Two sub-adult male grizzly bears were euthanized by Montana Fish, Wildlife and Parks on Monday morning after they killed livestock over the weekend west of Stanford.
FWP bear managers also captured and relocated two young female grizzlies that were getting accustomed to being in people’s yards in northwest Montana’s Yaak Valley last week.
The two males near Stanford mark the farthest grizzly bears have been seen east of the Rocky Mountain Front in more than a century. Stanford is located in Judith County on the plains between the Highwood, Little Belt and Judith mountain ranges.
The two bears were siblings and had been seen south of the Missouri River, southeast of Great Falls, several times during the past few weeks. The bears killed four calves late Friday night or early Saturday morning. This was the first time the two bears had killed livestock.
When the depredation was reported, FWP and U.S. Department of Agriculture’s Wildlife Services responded to capture the bears. One bear was caught in a snare. The other bear was darted in a field. Both were handed over to FWP. That agency’s officials proposed euthanizing the bears to the U.S. Fish and Wildlife Service, which is the federal agency with oversight responsibilities for grizzly bears.
The two bears are part of the Northern Continental Divide Ecosystem population, which is still listed on the Endangered Species List, though populations in the region have surpassed recovery goals set by the USFWS. Grizzlies in the Greater Yellowstone Ecosystem in and around Yellowstone National Park have been slated for delisting from the ESA next month.
Grizzly bears in the NCDE have been moving from the Rocky Mountain Front and onto the plains west of Great Falls for the past few years, with some bears pushing farther east each year. About 1,000 grizzlies are estimated to live in the Bob Marshall Wilderness Complex, Glacier National Park and the Mission Mountains and Rattlesnake Wilderness areas comprising the NCDE.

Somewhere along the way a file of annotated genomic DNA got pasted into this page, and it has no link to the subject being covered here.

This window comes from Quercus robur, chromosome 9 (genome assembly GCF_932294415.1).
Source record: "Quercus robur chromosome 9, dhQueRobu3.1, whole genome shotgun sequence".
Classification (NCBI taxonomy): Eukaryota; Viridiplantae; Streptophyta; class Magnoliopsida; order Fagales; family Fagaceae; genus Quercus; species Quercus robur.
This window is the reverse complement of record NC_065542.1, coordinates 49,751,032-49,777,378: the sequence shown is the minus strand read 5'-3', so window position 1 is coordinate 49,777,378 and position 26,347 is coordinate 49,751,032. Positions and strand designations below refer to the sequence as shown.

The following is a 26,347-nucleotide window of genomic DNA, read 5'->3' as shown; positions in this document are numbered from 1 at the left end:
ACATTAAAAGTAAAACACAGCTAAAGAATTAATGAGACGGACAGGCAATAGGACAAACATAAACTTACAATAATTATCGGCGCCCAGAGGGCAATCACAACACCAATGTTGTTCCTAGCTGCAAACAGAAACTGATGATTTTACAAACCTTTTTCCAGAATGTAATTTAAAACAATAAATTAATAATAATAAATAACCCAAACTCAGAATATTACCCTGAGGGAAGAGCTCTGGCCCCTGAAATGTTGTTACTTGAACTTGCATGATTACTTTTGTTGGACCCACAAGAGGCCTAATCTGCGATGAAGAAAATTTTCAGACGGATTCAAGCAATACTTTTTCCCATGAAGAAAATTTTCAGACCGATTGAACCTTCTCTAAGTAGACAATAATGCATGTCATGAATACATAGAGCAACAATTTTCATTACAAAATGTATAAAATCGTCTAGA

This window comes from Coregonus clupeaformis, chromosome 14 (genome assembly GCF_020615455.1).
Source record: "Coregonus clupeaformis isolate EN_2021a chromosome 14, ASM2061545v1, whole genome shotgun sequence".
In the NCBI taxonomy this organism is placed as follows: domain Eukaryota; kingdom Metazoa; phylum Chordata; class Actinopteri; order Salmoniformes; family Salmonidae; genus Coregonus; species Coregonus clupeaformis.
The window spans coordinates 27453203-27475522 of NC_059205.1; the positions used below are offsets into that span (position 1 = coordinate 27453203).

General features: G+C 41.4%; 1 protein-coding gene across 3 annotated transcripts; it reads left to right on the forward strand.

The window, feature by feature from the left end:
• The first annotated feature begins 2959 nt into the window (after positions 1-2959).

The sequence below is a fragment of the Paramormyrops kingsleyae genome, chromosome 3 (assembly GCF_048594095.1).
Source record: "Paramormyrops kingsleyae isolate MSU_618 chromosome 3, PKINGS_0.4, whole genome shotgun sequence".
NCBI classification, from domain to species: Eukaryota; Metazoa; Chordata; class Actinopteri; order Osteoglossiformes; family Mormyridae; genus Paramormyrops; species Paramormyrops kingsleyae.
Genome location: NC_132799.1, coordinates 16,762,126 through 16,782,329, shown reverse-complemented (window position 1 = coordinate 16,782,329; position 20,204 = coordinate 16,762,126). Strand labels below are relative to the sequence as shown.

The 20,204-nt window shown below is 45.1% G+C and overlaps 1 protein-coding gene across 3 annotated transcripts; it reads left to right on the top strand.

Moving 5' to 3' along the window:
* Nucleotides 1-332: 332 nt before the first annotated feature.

The bears were 2.5 years old and weighed a little less than 300 pounds each. As the public reported sightings of the bears over the past few weeks, FWP biologists and wardens visited with landowners and ranchers inquiring about conflicts and advising people to keep attractants out of the bears’ reach.
Last Thursday about 14 miles west of where the bears killed the four calves, FWP biologists set traps trying to capture the bears. The effort was unsuccessful as the two grizzlies moved farther east.
In the Yaak incident, a pair of sibling females had been grazing on new grass in people’s yards and raiding bird feeders. The bears were initially trapped in the Creston, British Columbia, vicinity on June 5 after approaching homes there. Canadian wildlife officials relocated them near the Montana border near the Cabinet-Yaak Ecosystem, where U.S. authorities are trying to re-establish a grizzly population.
However, once the bears got in trouble again on June 20, British Columbia and Montana bear managers decided to split up the pair. One sow was released in the White Creek tributary of the St. Mary River in B.C., while the other was turned loose in a remote area northwest of Yaak. Both grizzlies were fitted with GPS tracking collars.